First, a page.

Tuesday, March 22, 2011

Does It Seem Like a Long March to You?

Eleanor Hartney reviews Feng Mengbo's exhibition at MoMA P.S.1, New York, in the February edition of Art in America magazine.

With his 80-foot-long digital wall installation The Long March: Restart, Feng Mengbo amends Karl Marx's famous dictum: here history repeats itself not as farce but as kitsch.

. . .

In Feng's hands, the Long March becomes an elaborate video game for a single player positioned between two massive projections sprawling over opposite sides of a gallery. At P.S.1, you pass through several blind corridors to enter the darkened gallery containing the work. Appearing on the walls between play sessions is an anachronistic montage of grainy images from the Cultural Revolution era (1966–76), when the propaganda machine of the Communist government was in high gear. To the accompaniment of blaring Chinese music, the stills flash by: beaming young men and women in the uniforms of the Red Guard, mountain scenes and maps, presumably of the area traversed during the Long March, and framed portraits of a handsome young Mao.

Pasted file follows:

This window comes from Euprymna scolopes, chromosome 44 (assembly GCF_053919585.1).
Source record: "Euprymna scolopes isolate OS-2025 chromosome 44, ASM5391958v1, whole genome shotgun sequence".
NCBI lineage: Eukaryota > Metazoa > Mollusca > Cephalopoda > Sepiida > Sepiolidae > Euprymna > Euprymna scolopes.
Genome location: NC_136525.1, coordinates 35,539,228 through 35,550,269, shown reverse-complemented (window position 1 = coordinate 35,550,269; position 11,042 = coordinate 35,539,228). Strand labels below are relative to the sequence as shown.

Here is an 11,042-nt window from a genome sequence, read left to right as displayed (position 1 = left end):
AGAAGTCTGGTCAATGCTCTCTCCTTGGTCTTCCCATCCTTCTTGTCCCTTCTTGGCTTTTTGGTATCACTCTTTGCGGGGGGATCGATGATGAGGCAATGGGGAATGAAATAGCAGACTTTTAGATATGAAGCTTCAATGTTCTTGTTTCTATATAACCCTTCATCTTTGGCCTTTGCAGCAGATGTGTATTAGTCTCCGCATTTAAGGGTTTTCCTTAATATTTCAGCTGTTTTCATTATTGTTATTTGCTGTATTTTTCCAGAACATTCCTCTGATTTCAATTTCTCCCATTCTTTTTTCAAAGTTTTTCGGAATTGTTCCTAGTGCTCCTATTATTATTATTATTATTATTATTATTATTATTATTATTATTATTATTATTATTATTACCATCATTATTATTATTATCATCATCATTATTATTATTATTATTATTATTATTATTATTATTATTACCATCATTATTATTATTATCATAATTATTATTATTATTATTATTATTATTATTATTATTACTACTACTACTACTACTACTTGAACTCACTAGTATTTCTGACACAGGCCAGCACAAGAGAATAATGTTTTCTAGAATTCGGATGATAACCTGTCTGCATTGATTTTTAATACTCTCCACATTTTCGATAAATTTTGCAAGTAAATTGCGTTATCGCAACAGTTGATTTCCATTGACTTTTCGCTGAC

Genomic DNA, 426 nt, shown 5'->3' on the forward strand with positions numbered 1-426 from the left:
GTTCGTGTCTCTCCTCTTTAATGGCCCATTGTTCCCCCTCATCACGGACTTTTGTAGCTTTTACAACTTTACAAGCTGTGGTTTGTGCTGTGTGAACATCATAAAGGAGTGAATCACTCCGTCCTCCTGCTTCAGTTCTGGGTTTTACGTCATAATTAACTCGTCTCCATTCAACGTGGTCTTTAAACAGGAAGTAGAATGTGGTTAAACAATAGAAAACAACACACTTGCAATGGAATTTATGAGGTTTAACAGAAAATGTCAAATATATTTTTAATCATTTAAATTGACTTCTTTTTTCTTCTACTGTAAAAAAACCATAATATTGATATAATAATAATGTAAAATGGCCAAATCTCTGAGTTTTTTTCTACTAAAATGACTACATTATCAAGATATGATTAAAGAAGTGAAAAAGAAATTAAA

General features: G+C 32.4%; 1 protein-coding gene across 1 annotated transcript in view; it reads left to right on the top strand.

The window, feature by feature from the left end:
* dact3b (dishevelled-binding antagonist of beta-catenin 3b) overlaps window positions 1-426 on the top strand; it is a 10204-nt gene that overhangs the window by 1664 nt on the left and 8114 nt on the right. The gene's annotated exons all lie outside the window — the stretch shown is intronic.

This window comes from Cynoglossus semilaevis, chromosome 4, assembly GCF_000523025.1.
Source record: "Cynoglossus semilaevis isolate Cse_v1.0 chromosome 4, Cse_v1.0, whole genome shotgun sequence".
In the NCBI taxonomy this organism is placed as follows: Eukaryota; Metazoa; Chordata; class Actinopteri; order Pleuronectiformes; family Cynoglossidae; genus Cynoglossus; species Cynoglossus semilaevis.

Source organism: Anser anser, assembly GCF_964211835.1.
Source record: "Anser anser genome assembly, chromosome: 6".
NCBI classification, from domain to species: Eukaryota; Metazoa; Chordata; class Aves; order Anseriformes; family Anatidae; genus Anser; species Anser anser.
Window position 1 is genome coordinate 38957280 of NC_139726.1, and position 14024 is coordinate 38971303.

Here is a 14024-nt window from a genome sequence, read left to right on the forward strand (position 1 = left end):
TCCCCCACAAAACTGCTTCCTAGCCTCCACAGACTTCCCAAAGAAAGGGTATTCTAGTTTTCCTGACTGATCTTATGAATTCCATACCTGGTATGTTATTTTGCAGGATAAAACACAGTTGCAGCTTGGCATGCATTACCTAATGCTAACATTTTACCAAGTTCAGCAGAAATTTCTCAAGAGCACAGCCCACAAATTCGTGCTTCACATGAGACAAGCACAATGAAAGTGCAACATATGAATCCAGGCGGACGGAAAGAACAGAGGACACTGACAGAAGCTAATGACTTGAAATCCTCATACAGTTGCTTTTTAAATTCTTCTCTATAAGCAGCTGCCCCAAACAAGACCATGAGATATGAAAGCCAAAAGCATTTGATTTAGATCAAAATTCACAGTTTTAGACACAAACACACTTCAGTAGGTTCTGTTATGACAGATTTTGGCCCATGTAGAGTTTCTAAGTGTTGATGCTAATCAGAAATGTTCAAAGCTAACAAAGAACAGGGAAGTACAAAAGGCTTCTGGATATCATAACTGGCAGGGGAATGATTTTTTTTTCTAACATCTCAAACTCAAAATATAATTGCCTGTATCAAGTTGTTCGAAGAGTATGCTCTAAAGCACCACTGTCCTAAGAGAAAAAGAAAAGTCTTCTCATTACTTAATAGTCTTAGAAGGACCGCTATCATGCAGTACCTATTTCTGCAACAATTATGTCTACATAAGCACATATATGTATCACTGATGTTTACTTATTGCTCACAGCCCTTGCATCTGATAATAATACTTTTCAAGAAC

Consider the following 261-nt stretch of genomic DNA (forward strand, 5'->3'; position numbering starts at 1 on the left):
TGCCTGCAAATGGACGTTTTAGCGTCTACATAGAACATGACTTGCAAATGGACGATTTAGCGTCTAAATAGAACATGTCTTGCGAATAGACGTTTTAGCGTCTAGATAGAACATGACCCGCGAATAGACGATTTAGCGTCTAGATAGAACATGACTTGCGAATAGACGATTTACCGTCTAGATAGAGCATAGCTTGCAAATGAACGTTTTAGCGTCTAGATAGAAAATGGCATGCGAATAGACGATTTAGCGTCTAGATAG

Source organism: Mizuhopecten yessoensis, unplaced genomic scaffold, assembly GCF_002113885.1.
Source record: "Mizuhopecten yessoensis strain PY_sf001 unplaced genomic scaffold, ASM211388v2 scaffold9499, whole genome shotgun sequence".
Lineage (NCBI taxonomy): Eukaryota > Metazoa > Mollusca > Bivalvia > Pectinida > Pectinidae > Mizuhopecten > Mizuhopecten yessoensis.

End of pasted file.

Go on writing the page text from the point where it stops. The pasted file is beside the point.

This sequence is followed by the game's logo—a Red Army soldier astride a crushed can of Coca-Cola. The game commences with a screen on which the soldier stands poised within a giant red star in a landscape dominated by the Great Wall. The object is to move him across the horizontal stretch of the scene and on to the next scenario. He can jump, move forward and fire his weapon, loaded with exploding Coke can projectiles, at the various obstacles that come his way. There are eight such screens in all, appearing consecutively as players achieve higher levels, each with its own settings and opponents, and each requiring a successively greater degree of dexterity.

How come the sound track isn't Gang of Four?

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